Primary History 86: Out now

By Paul Bracey (editor), published 30th October 2020


Read Primary History 86

It is tempting to focus on broad strands of history when looking at the themes and topics covered in this edition. Matthew Laban’s insights into the way in which language developed in different parts of the world reflect a fundamental change in the way in which people were able to communicate with each other, which affected their lives together with the opportunty to pass on their ideas. Beth Walley and Fran Allfrey’s use of Anglo-Saxon historical sources provides rich insights into that period of early English history, as well as challenging and engaging activities associated with this. Such developments are associated with positive features of civilisation but they have also been associated with conflicts, disease and slavery. Elisabeth Parker’s account of the Grave of the Unknown Warrior and Paula Kitching’s article related to the Coventry Blitz exemplify grim aspects of our past. At the same time, the Grave of the Unknown Warrior and responses to the bombing of Coventry Cathedral show how people have subsequently reflected upon what had taken place. Recent events associated with the Black Lives Matter movement, notably the removal of the slaver-trader Edward Colston’s statue in Bristol, have led to demands for changes in the school history curriculum to address the treatment of Black history. This should relate to a broad-based understanding of our diverse past which is both inclusive and critically engaging – an issue which has been particularly evident in debates over statues in recent weeks. This provides the rationale for Stuart Boydell’s article which considers how statues from different times in the past have proved controversial, and ways in which this provides an important and meaningful issue to explore in the classroom.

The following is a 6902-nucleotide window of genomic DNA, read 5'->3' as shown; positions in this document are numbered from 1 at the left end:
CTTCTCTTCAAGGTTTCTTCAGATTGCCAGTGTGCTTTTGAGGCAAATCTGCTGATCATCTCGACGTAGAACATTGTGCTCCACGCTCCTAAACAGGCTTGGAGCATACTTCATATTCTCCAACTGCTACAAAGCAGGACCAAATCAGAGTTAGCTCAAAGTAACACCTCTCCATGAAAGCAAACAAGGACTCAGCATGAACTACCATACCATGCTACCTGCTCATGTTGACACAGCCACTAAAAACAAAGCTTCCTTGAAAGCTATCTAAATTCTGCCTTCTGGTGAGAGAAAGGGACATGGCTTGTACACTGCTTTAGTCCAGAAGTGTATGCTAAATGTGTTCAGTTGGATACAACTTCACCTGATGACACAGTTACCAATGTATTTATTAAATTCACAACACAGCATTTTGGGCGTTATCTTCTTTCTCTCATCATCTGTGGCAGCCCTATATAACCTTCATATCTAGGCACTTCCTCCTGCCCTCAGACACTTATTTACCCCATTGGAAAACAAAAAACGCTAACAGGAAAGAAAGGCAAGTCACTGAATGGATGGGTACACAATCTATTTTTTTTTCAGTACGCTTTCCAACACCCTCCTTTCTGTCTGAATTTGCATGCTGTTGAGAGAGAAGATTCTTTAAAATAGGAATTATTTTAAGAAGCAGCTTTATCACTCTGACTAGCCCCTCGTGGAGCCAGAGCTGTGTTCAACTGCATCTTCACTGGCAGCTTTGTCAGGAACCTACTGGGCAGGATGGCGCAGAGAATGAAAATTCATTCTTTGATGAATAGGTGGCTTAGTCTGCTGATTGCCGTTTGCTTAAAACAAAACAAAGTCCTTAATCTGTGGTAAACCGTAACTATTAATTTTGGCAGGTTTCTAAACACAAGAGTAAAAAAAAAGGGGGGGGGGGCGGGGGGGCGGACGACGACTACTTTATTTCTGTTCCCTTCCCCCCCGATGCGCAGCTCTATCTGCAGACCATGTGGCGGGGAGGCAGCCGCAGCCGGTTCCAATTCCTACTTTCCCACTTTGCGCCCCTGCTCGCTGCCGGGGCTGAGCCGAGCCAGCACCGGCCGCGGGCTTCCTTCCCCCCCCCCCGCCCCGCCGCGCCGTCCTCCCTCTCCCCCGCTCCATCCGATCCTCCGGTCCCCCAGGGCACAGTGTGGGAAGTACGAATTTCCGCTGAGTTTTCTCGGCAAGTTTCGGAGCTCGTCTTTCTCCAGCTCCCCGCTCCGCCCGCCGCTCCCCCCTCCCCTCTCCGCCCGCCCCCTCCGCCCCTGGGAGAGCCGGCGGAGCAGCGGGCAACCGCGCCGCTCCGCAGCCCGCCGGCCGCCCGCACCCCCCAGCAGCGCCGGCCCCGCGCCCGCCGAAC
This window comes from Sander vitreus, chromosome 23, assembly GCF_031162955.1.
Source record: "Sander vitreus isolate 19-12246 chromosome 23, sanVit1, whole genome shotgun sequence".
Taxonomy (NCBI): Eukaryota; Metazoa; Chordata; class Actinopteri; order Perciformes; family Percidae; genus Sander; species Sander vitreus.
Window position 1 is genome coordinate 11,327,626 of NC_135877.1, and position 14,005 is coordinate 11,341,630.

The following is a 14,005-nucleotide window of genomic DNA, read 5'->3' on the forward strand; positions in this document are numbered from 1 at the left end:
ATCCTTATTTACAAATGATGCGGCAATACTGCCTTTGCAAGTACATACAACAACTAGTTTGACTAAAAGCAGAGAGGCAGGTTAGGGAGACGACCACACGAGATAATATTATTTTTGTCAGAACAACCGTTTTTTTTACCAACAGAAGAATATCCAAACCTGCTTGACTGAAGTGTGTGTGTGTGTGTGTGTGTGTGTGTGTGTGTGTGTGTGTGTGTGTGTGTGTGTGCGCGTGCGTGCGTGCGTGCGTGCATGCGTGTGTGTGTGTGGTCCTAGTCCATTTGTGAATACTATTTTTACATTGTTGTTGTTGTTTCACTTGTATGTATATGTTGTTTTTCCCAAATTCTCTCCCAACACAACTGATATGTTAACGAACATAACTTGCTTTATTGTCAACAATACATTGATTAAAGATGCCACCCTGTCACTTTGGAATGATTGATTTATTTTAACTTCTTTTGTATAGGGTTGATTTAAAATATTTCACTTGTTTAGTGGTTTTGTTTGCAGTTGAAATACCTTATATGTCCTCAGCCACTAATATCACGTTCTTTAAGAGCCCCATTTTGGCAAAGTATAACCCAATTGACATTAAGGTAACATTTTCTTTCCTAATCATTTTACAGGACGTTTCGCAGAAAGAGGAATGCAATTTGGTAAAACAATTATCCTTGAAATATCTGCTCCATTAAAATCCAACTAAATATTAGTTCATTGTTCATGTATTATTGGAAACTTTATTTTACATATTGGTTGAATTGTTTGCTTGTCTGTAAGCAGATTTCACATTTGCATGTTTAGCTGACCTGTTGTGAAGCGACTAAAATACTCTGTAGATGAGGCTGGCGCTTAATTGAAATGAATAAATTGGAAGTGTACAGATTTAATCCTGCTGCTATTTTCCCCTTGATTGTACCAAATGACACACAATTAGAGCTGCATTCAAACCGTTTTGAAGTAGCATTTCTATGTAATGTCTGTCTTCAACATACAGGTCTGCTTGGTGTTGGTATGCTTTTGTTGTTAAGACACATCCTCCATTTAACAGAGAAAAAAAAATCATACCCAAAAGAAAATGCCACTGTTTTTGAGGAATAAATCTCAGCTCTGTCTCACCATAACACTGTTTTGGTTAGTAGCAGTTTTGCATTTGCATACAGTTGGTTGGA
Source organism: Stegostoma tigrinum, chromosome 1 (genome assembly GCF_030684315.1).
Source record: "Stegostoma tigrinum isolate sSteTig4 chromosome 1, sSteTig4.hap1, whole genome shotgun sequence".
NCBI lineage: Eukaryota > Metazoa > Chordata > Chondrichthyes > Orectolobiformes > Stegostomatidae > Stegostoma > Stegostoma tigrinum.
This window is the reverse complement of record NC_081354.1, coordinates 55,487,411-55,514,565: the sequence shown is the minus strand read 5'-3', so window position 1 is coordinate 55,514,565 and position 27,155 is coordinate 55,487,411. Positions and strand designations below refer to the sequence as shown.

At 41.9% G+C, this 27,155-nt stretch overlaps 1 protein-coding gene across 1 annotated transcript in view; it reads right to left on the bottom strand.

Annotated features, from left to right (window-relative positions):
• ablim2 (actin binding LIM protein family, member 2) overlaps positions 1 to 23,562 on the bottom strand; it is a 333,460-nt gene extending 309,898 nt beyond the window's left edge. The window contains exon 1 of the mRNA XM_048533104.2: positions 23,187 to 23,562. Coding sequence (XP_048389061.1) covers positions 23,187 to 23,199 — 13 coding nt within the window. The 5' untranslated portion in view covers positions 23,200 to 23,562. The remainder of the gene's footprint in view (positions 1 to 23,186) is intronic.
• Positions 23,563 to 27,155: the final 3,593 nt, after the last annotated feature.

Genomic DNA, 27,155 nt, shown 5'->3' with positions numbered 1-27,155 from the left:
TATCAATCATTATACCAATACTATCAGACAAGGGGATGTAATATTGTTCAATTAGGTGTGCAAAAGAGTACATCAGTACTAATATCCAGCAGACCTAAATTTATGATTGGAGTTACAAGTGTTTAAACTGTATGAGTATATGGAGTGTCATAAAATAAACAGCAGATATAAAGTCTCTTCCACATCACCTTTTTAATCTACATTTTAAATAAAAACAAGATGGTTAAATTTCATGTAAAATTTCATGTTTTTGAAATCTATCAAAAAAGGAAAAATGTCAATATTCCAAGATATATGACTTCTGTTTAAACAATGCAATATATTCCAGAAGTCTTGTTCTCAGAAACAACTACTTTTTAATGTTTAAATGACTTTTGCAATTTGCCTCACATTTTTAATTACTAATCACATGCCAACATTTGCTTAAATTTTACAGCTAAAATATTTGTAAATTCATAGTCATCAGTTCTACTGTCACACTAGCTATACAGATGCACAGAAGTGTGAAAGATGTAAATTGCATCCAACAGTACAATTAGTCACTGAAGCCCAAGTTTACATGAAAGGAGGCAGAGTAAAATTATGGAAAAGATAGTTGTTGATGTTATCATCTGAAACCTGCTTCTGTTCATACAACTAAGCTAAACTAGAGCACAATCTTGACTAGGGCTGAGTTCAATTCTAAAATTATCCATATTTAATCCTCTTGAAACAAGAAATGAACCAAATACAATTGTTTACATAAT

Although it is important to see events within a broad context it is equally important to look at the complexity of specific times in the past. Alf Wilkinson’s article, ‘All the fun of the fair’, provides for a comparison between our experiences today and frost fairs in the past. Tim Lomas’s insights in approaching the Middle Ages at Key Stage 2 provide for both a sense of period and its essential characteristics, together with opportunities to look at aspects of the period or the local context in greater depth. Similarly Matthew Sossick provides rich insights into the past through considering ways in which Studland Village reflects a range of stories spanning the last millennium.

The above articles also provide a wide range of teaching approaches. Susie Townsend provides clear and interesting insight into what constitutes a good history lesson. Alastair Daniel’s article provides a clear structure for using storytelling in history and Damienne Clarke shows how chronology is embedded in a range of resources and approaches with early years children.

We are also delighted to share with you our winning historical fiction competition. We had a massive number of entries from schools this year and the standard was exceptionally high. Finally, as subject leaders we can take inspiration from Dimi Gospodinova’s history club where children have identified aspects of the past to explore and have generated interest among their peers in the school.

Paul Bracey is Senior Lecturer / Curriculum Leader for History Education at the University of Northampton. He is also a member of the Primary Committee, Primary History editorial board and a HA Trustee.